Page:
by Noel Murray
Nearly a century separates these two innovative attempts to bring order to the chaos of urban life.
Though separated by decades, shorts from Mikey Please and Ray Harryhausen demonstrate the handmade beauty of stop-motion animation.
Just in time for the holiday season, 2010’s “Miracle On 22nd Street” illustrates the virtues—and limits—of charity, and “Shopping Can Be Fun” offers a glimpse at the birth of the American shopping mall.
A retro-horror riff from the mind behind Hobo With A Shotgun and a classic Laurel and Hardy two-reeler make for appropriately violent Black Friday viewing.
In a 2006 short film, velociraptor, a robot, and two humans face off over desperately scarce resources in a parched alien landscape. Meanwhile, in 1959, an animated, car-shaped alien shudders over drivers’ selfishness and religious hypocrisy.
A semi-experimental 1987 cattle-ranching tale and a glossy, gorgeous 2013 fish story both look at people trying to survive in African countries, and finding that no solution and an instant solution each have their drawbacks.
A burned-out church and a castle on a hill provide destinations for films by Stephen Broomer and Man Ray.
This week’s matched pair of short films both feature Eastern European structuralist tendencies, which is another way of saying they’re quirky formalist experiments that involved an insane amount of precise, detailed work.
The spirit of Rod Serling informs two short films that use unexpected narrative and visual devices to keep audiences on their toes.
This week’s Short Cuts—now appearing every Saturday—highlights a pair of shockers, including a recent, low-budget effort and a vintage ghost story featuring Orson Welles.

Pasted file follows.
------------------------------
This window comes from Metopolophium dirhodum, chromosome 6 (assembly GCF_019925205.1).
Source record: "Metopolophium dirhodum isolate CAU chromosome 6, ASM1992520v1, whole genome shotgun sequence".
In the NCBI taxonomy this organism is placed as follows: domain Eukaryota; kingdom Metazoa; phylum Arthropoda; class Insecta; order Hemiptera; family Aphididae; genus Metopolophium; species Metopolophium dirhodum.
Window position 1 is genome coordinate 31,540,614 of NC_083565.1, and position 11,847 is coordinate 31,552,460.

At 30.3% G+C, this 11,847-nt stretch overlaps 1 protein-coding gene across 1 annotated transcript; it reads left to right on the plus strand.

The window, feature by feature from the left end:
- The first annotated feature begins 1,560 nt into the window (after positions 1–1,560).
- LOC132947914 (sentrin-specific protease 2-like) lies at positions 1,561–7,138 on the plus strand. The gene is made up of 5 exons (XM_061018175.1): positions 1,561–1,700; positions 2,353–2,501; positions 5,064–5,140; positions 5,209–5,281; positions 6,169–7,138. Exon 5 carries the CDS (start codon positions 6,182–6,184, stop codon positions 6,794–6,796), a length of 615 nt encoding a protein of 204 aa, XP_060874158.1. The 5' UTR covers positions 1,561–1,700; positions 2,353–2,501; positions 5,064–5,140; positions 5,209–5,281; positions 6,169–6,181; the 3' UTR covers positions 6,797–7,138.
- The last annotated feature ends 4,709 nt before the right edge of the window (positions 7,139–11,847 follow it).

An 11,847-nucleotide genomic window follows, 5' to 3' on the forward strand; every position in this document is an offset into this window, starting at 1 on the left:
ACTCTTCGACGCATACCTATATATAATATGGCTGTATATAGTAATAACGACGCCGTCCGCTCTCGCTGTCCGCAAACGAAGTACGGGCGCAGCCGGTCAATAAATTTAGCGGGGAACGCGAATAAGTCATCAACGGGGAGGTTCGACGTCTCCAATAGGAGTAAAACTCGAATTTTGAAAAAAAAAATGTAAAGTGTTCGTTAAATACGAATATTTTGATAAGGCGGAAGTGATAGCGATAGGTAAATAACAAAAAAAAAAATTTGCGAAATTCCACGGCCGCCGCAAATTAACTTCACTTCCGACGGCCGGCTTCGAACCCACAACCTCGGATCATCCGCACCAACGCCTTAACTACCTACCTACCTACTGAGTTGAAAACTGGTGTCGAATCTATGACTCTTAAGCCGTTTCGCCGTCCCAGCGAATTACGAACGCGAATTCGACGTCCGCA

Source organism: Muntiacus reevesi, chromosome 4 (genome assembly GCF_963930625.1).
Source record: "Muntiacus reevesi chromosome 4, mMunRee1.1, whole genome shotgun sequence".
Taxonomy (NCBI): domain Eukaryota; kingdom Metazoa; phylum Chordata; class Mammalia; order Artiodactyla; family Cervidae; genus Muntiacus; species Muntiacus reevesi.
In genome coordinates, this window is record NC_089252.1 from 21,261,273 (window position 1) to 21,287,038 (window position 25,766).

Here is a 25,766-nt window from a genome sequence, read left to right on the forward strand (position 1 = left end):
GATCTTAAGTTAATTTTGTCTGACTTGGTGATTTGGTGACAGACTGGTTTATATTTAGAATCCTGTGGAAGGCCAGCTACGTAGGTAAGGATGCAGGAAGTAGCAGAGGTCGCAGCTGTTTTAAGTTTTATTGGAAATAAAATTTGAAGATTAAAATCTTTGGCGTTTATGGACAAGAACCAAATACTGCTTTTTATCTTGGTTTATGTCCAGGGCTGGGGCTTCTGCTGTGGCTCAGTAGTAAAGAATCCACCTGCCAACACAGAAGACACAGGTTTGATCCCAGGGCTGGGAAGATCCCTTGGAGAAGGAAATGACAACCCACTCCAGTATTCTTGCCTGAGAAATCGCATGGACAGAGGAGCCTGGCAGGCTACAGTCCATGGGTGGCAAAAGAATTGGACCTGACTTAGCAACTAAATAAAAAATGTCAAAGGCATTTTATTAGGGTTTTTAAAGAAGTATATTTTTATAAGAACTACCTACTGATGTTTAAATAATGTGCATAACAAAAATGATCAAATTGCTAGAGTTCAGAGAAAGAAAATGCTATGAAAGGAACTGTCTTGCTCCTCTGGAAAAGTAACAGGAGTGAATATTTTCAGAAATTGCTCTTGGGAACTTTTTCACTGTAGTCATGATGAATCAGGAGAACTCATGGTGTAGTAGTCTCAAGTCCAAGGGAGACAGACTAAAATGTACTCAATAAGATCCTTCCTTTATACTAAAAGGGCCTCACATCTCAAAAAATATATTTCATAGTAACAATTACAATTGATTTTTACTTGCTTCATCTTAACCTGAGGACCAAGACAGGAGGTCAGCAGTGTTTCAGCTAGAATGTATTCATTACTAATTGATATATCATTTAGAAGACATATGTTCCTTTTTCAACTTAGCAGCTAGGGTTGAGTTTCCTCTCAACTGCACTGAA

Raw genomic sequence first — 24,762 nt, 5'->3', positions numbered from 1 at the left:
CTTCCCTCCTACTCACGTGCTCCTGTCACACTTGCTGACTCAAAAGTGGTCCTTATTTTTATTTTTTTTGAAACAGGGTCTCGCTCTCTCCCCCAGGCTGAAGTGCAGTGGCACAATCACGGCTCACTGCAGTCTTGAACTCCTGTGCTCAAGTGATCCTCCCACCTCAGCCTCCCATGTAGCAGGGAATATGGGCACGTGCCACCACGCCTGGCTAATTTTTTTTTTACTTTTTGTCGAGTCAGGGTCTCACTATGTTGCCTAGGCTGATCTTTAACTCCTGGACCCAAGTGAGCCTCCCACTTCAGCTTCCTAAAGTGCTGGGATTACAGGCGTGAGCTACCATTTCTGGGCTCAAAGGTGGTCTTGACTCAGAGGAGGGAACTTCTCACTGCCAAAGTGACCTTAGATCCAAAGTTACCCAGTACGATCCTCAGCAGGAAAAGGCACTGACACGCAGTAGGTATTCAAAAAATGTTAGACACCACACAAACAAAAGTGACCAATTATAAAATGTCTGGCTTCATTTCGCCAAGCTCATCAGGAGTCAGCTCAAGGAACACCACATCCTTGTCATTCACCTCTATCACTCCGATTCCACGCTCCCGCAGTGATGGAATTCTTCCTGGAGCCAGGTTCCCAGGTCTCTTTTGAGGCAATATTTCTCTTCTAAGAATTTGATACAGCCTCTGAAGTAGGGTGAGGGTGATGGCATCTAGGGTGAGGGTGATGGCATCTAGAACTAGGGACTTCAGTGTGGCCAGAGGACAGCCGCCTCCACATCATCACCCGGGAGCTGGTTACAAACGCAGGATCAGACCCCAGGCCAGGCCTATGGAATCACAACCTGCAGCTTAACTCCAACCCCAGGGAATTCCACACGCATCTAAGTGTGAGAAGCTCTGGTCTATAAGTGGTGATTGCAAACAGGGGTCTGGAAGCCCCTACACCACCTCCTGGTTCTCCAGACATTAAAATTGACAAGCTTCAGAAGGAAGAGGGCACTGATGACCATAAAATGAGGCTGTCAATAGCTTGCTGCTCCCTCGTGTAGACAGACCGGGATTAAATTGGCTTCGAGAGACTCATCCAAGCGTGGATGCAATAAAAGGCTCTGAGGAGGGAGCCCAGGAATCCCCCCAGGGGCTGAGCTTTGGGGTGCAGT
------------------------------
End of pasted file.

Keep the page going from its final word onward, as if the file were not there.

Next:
This week’s shorts include a clever twist on the slasher genre and one of the cornerstones of modern Japanese horror films.
Two teams otherwise best known for their work in commercials find grace in unusual places—and push the boundaries of the form—in a pair of animated shorts.
Short films by Thorsten Fleisch and Ralph Steiner use electricity and machines to create otherwordly imagery.
Mary Helena Clark’s “Orpheus (Outtakes)” combines a Jean Cocteau film and a Keaton game-show appearance to eerie effect. Keaton’s genius is on full display in “Cops,” a 1922 short.
This week’s short films include a lyrical look at English teenagers and a 1960s Iranian doc filmed at a leper colony.
Two shorts, a recent reboot and an early throwback, show how different creators use Disney’s iconic mouse to very different ends.
Dash Shaw and Mark Osborne use alt-comics-influenced animation and claymation, respectively, to evoke very different childlike emotions.
One of this week’s shorts turns Michael Jackson and Elizabeth Taylor into unwitting co-stars. Also: Speeding vehicles on a terrifying loop!